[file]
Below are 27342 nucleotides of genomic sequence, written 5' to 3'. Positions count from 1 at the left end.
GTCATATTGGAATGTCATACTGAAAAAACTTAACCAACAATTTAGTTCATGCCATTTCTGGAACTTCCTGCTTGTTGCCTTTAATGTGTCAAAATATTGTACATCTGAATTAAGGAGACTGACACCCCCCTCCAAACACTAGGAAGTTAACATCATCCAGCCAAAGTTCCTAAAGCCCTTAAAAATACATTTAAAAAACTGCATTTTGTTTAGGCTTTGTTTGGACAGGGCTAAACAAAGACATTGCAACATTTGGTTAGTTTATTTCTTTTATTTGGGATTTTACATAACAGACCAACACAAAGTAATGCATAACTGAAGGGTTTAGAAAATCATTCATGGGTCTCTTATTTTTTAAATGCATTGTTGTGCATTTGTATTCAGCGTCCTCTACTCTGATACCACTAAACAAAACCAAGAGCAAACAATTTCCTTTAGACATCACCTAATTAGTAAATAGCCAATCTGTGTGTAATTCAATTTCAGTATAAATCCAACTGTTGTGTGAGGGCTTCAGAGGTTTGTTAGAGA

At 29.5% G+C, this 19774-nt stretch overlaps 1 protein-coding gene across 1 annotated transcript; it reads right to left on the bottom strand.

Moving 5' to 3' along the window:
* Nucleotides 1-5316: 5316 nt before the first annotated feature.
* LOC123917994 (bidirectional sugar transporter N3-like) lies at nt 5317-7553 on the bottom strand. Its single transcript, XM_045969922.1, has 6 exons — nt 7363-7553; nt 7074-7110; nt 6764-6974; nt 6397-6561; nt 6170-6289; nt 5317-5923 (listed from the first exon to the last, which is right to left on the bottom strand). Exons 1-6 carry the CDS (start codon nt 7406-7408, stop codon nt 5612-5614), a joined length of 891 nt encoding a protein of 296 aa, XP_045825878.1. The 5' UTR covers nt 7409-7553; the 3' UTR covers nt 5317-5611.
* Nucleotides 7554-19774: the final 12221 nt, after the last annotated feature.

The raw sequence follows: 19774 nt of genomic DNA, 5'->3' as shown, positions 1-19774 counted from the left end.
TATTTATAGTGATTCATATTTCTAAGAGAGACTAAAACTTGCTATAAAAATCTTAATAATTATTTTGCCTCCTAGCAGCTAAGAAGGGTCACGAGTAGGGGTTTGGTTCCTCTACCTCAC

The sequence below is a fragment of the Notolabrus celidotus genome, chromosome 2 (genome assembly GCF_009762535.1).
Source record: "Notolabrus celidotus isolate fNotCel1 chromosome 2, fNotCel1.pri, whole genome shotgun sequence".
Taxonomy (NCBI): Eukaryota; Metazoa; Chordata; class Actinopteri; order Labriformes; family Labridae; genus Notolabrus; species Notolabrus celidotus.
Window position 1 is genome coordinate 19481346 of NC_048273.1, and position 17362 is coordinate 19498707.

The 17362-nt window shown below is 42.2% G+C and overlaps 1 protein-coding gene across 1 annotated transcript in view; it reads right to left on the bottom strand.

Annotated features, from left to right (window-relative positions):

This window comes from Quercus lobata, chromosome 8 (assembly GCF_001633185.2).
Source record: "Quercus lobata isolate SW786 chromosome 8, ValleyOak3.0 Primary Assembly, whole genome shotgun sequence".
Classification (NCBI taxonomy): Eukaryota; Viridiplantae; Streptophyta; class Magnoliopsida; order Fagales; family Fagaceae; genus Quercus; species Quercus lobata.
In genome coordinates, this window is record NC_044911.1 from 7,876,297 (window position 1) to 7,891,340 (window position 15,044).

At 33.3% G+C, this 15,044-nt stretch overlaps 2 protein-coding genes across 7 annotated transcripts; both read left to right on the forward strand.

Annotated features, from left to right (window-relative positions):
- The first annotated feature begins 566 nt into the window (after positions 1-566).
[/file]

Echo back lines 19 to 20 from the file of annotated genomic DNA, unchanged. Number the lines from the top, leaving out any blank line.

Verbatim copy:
In genome coordinates, this window is record NC_044911.1 from 7,876,297 (window position 1) to 7,891,340 (window position 15,044).

At 33.3% G+C, this 15,044-nt stretch overlaps 2 protein-coding genes across 7 annotated transcripts; both read left to right on the forward strand.